A high-level staffer with the California Public Utilities Commission has agreed to resign after the unearthing of another batch of “inappropriate email exchanges.”
Dan Breke reports for KQED: ““It is clear that PG&E was calling the shots at the CPUC, and was accustomed to doing so,” said Mark Toney, TURN’s executive director, in a statement. Toney said the emails show “PG&E had a personal shopper in Peevey’s office, helping to pick and choose the judges that suited PG&E best.”
“Toney said TURN wants PG&E to make public every email sent to CPUC commissioners and staff for the last five years.”
“In its statement, PG&E said it was dismissing Cherry, senior vice president of regulatory affairs Tom Bottorff and vice president of regulatory proceedings and rates Trina Horner. The company said it’s creating a new oversight position, chief regulatory compliance officer. It also announced it’s retaining former Interior Secretary Ken Salazar “as special counsel on regulatory compliance matters to assist in developing a best-in-class regulatory compliance model.””
Gov. Jerry Brown signed 28 bills yesterday, including one that repeals language of a law restricting public services to undocumented immigrants.
David Siders reports for The Sacramento Bee: “Senate Bill 396, by Sen. Kevin de Leon, D-Los Angeles, is a largely symbolic measure. Coming 20 years after the passage of Prop. 187, the legislation will remove passages of law created by the ballot initiative from the state’s education and welfare codes.”
Embattled now former state Senator Roderick Wright resigned from his L.A. district seat yesterday, after days ago being sentenced on counts of voter fraud and perjury.
John Howard reports in Capitol Weekly: “He resigned his position in a brief note to Senate Leader Darrell Steinberg, D-Sacramento. The investigation, the legal battles, the trial and the sentencing procedures consumed almost seven years.”
“Wright faced expulsion from the Senate if he didn’t step down voluntarily.”
“Gov. Brown is expected to set the date for a special election to fill Wright’s vacant seat.”
San Diego may have been violating the Ralph M. Brown Act for the last 13 years, says City Attorney Jan Goldsmith.
David Garrick reports for the U-T San Diego: ““I’m not saying it’s wrong, but the City Council should not have relied on it,” he said. “The process for the last 13 years may or may not be correct.””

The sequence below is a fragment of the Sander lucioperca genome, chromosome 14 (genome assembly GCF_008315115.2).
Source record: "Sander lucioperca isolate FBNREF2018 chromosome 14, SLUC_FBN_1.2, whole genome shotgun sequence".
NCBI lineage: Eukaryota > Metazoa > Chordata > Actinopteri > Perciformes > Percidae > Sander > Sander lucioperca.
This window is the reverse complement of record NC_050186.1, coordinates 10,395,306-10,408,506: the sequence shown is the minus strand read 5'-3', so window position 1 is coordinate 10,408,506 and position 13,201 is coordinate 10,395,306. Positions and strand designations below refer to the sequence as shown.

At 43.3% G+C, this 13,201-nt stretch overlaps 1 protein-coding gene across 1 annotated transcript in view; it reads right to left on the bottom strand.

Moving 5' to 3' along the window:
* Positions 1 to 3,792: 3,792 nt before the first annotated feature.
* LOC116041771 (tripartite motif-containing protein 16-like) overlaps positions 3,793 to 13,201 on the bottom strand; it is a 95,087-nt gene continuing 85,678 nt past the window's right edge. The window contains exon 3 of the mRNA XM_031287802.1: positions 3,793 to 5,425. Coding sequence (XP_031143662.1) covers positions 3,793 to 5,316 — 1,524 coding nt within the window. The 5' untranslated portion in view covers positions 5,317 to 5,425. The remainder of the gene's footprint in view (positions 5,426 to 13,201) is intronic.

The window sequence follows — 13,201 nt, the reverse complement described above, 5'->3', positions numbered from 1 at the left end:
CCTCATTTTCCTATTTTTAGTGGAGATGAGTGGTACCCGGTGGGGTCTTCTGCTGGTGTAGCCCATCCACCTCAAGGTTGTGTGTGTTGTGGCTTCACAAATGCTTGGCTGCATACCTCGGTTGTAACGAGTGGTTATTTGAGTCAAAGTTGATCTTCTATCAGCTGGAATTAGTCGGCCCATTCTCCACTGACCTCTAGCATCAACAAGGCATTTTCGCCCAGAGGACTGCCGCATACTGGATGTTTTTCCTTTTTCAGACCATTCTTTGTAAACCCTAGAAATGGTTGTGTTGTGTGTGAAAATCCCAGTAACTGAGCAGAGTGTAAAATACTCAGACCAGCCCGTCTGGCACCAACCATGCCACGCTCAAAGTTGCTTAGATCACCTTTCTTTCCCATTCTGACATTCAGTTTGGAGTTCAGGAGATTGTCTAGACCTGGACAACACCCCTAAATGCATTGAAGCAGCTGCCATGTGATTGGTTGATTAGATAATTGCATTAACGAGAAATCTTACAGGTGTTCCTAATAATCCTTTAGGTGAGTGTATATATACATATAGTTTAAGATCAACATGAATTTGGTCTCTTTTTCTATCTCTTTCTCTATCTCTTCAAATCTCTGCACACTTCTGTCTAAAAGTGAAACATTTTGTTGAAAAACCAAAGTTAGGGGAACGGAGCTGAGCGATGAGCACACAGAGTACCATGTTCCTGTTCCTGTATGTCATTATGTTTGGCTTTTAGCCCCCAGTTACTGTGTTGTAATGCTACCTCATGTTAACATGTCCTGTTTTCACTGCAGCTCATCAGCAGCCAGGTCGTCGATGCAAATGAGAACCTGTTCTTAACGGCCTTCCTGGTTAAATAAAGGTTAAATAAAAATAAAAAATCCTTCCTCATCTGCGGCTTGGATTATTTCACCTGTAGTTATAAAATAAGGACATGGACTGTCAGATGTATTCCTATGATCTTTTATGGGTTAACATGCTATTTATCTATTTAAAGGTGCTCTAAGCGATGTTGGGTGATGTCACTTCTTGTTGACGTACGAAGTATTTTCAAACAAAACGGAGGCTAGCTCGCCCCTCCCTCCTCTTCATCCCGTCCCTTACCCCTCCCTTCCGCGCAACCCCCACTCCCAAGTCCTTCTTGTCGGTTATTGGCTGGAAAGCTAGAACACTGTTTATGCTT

“Goldsmith said cities could abuse the practice of calling meetings on separate days one consolidated session by calling every meeting that takes places in a particular month a consolidated session.”
In the recent gubernatorial debate, contender Neel Kashkari says he’d run California like Scott Walker runs Wisconsin – but what does that mean?
Bob Egelko reports for The San Francisco Chronicle: “California was rated 50th on the same list — not just since Brown took office, but for the last decade, which covers all of Republican Gov. Arnold Schwarznegger’s tenure. Kashkari didn’t mention that in the debate.”
“More to the point, Walker’s approach to making Wisconsin more business-friendly has been not just to cut business taxes and regulations but, most prominently, to end collective bargaining rights for most government employees in the state. As a legislator, he also supported a so-called right-to-work law, which would allow non-union members in the private sector to avoid paying fees to unions that represented them at the bargaining table, but he hasn’t tried to enact such a law for private workers since becoming governor.”
Speaker Emeritus John A. Perez says he’s not running for an L.A. City Council seat, but he’s also not throwing his weight behind anyone just yet.
David Zahniser reports for The Los Angeles Times: “Campaign consultant Douglas Herman said Pérez, who spent nearly four years as Assembly speaker, made the decision despite receiving "overwhelming requests from residents, from the community" for him to seek Huizar's seat.”
“"This is not a race he's interested in pursuing," Herman said.”
Nearly 73,000 California public university students will be awarded a portion of the newly launched Middle Class Scholarship program.
Larry Gordon reports for The Los Angeles Times: “The average awards for the 2014-15 school year will be $1,112 for those enrolled at the University of California and $627 for those in the Cal State system, according to Patti Colston, a spokeswoman for the California Student Aid Commission. On a scale that decreases as students' incomes rises, the largest grants were $1,170 and the smallest $90, she said.”
“The Legislature created the scholarships to aid students from families with annual incomes between $80,000 and $150,000 who probably would not be eligible for traditional state and federal assistance. The awards were established to be relatively low at the outset but could more than triple over the next three years, covering 10% to 40% of UC and Cal State tuition if funding comes through.”
Social media stars are using old Hollywood tools to make a successful career out of their YouTube vlogs.
Brooks Barnes and Hunter Atkins report for The New York Times: “A few months ago, CBS Films wanted Bethany Mota, an 18-year-old video blogger, to make a cameo appearance in the movie “The Duff” and tell her 7.2 million YouTube followers about the experience. CBS figured that Ms. Mota, known for making fashion videos from her Los Banos, Calif., bedroom, would jump at the chance.”
“Her response: Talk to my team.”